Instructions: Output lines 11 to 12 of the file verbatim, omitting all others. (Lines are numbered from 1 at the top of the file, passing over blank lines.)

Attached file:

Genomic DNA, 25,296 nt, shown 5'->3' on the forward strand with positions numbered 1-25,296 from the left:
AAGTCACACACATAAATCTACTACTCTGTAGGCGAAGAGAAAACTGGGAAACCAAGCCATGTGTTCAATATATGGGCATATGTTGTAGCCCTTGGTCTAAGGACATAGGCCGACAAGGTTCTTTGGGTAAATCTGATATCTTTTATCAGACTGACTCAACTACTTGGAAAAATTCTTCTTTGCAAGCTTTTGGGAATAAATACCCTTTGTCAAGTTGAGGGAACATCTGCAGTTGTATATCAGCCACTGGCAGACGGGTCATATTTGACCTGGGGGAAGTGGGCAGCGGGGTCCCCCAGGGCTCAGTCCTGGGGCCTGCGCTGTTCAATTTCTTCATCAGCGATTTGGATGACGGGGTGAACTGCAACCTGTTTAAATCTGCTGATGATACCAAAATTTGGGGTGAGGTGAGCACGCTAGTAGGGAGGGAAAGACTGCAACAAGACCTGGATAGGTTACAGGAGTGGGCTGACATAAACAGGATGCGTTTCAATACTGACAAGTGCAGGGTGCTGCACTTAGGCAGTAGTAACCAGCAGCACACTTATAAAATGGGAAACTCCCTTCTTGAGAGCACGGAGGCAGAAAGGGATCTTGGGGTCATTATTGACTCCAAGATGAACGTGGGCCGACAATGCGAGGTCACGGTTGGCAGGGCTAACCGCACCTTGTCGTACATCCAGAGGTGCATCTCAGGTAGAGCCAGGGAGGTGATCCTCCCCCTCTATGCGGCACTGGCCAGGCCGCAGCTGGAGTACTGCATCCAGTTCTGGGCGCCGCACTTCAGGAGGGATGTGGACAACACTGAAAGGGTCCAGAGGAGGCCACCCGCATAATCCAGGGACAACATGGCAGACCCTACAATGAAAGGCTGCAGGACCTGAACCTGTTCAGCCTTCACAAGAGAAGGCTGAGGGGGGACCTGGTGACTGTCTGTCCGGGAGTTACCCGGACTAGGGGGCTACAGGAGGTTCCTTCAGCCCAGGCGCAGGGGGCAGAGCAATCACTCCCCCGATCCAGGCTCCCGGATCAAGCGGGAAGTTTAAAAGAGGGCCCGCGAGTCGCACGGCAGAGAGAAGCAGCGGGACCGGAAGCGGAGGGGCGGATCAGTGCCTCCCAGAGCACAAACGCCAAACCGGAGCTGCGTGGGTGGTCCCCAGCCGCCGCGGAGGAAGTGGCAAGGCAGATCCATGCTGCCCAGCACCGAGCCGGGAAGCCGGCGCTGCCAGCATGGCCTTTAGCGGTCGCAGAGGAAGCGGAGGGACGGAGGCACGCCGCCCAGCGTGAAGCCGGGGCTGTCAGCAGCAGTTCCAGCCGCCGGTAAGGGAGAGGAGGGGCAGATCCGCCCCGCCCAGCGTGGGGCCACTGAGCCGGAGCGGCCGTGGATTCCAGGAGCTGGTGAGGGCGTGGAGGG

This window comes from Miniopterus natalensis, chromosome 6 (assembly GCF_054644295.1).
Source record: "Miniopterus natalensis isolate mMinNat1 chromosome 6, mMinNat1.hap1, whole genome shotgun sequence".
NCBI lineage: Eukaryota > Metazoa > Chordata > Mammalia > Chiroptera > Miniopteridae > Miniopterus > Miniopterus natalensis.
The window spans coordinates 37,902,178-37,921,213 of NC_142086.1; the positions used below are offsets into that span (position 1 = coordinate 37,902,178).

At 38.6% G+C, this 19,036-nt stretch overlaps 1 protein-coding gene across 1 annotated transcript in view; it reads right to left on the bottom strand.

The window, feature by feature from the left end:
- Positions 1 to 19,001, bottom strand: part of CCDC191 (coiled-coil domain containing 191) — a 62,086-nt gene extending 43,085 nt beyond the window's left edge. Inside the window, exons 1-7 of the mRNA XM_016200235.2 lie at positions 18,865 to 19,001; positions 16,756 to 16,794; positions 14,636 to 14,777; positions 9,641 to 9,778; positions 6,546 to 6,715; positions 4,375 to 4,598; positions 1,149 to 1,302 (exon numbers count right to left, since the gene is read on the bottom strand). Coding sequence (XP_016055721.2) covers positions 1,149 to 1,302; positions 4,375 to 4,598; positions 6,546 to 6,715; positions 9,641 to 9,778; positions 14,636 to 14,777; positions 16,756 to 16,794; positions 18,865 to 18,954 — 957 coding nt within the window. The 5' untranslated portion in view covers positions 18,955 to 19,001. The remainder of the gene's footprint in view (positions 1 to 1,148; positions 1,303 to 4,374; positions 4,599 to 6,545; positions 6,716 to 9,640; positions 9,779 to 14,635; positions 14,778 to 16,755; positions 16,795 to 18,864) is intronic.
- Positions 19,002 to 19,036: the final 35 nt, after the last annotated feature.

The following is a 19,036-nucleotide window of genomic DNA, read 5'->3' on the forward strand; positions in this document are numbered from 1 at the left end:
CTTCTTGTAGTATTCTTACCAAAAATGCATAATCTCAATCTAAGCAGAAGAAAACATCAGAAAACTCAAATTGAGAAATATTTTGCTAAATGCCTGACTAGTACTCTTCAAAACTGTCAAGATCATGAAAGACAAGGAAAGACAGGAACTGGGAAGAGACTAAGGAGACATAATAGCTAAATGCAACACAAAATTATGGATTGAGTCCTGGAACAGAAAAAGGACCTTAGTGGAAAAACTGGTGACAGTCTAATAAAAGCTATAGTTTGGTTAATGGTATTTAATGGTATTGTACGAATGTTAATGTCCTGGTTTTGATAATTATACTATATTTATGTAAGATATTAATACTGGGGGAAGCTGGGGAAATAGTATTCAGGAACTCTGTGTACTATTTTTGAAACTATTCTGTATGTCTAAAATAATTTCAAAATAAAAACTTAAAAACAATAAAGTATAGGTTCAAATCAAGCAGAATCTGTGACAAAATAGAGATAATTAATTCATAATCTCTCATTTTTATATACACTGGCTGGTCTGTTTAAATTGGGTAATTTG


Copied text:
The following is a 19,036-nucleotide window of genomic DNA, read 5'->3' on the forward strand; positions in this document are numbered from 1 at the left end:
CTTCTTGTAGTATTCTTACCAAAAATGCATAATCTCAATCTAAGCAGAAGAAAACATCAGAAAACTCAAATTGAGAAATATTTTGCTAAATGCCTGACTAGTACTCTTCAAAACTGTCAAGATCATGAAAGACAAGGAAAGACAGGAACTGGGAAGAGACTAAGGAGACATAATAGCTAAATGCAACACAAAATTATGGATTGAGTCCTGGAACAGAAAAAGGACCTTAGTGGAAAAACTGGTGACAGTCTAATAAAAGCTATAGTTTGGTTAATGGTATTTAATGGTATTGTACGAATGTTAATGTCCTGGTTTTGATAATTATACTATATTTATGTAAGATATTAATACTGGGGGAAGCTGGGGAAATAGTATTCAGGAACTCTGTGTACTATTTTTGAAACTATTCTGTATGTCTAAAATAATTTCAAAATAAAAACTTAAAAACAATAAAGTATAGGTTCAAATCAAGCAGAATCTGTGACAAAATAGAGATAATTAATTCATAATCTCTCATTTTTATATACACTGGCTGGTCTGTTTAAATTGGGTAATTTG